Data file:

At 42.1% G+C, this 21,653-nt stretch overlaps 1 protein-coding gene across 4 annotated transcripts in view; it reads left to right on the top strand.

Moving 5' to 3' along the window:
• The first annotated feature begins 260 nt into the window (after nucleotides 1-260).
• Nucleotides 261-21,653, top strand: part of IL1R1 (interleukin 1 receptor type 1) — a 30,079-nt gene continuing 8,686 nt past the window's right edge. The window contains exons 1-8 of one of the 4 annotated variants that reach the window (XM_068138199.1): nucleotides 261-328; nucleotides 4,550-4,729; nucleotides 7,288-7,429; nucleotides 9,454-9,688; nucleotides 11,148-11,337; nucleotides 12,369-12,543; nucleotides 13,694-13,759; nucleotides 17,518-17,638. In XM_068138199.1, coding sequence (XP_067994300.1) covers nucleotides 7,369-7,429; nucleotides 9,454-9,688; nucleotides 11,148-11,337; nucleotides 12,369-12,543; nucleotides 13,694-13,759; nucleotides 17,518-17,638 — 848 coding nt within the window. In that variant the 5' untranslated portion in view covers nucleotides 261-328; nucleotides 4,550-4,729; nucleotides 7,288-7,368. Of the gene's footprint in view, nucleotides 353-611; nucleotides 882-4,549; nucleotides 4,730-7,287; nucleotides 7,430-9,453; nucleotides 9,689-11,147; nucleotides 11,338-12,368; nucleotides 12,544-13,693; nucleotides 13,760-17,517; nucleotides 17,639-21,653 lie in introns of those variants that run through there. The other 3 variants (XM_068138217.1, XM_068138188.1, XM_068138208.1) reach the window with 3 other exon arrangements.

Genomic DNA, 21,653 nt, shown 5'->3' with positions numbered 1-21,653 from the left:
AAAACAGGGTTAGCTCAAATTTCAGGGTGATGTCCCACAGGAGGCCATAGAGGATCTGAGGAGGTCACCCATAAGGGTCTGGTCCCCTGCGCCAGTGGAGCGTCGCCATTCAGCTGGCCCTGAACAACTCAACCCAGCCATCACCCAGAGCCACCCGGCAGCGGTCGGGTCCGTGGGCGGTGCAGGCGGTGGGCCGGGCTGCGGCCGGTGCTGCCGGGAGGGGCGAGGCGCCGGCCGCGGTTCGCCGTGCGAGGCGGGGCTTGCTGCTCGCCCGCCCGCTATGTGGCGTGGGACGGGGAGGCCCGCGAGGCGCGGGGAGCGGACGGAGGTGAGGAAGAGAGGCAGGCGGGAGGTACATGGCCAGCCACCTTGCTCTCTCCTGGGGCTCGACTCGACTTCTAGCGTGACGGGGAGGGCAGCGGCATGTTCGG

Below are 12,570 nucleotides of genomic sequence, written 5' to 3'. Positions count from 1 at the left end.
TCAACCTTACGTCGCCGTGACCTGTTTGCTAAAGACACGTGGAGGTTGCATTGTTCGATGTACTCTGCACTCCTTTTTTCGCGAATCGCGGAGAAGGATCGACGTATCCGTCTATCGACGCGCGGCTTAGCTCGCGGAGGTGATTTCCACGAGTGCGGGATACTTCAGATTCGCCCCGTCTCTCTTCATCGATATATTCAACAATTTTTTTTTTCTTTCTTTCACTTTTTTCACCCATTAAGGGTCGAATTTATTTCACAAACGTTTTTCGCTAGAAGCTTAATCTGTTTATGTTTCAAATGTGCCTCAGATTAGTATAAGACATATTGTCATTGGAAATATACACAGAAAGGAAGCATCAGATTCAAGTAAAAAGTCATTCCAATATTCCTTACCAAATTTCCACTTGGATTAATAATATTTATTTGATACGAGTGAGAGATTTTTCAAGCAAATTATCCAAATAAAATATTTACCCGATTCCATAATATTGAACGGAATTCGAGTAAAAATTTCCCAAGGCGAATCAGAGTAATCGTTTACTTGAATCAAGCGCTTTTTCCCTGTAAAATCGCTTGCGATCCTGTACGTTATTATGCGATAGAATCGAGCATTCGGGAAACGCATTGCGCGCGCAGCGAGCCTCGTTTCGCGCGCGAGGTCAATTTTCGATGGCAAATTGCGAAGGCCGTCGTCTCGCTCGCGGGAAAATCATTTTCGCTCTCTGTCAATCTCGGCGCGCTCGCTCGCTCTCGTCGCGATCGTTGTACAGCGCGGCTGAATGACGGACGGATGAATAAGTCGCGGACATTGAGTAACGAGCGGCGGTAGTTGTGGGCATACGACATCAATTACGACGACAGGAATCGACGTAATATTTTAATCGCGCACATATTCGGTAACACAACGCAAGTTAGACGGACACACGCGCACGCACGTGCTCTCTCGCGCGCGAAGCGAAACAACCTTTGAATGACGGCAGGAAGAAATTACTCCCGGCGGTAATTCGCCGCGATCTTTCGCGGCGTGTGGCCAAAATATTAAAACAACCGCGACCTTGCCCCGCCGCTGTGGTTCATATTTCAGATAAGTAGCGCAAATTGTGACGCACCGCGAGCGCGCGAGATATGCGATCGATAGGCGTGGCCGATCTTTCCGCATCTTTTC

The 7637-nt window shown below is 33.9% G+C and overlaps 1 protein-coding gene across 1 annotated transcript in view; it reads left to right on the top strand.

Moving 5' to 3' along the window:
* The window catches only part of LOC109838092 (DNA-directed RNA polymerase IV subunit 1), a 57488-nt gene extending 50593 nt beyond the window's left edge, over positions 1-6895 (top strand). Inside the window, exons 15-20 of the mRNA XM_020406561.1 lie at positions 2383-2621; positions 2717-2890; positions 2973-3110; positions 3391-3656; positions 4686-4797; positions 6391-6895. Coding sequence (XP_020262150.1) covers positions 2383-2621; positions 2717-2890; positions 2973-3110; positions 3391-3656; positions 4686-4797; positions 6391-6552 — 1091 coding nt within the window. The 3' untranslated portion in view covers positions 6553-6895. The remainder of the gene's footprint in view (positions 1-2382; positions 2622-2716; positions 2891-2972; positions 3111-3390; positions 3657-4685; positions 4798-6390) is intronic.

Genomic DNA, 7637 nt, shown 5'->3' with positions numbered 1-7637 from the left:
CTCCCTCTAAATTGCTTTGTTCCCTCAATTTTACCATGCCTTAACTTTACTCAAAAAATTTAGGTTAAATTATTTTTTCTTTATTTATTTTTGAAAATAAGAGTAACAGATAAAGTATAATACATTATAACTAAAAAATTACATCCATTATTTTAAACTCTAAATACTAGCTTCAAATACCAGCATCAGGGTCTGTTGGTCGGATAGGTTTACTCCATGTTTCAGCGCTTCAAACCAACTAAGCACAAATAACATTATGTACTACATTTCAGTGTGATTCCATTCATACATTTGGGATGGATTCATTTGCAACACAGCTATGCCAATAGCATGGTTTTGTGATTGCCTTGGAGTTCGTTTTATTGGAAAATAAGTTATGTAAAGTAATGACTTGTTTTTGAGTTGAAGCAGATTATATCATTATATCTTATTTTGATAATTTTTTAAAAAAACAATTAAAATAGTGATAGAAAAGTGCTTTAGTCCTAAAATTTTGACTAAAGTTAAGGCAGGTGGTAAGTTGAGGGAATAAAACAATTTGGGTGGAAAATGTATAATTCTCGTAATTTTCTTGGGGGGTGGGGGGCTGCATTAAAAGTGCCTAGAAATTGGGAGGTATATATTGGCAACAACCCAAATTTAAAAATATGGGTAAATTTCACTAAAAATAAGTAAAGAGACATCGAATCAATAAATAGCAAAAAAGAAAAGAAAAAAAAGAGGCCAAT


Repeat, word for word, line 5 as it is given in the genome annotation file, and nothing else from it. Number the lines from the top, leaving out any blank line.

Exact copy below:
Genomic DNA, 21,653 nt, shown 5'->3' with positions numbered 1-21,653 from the left: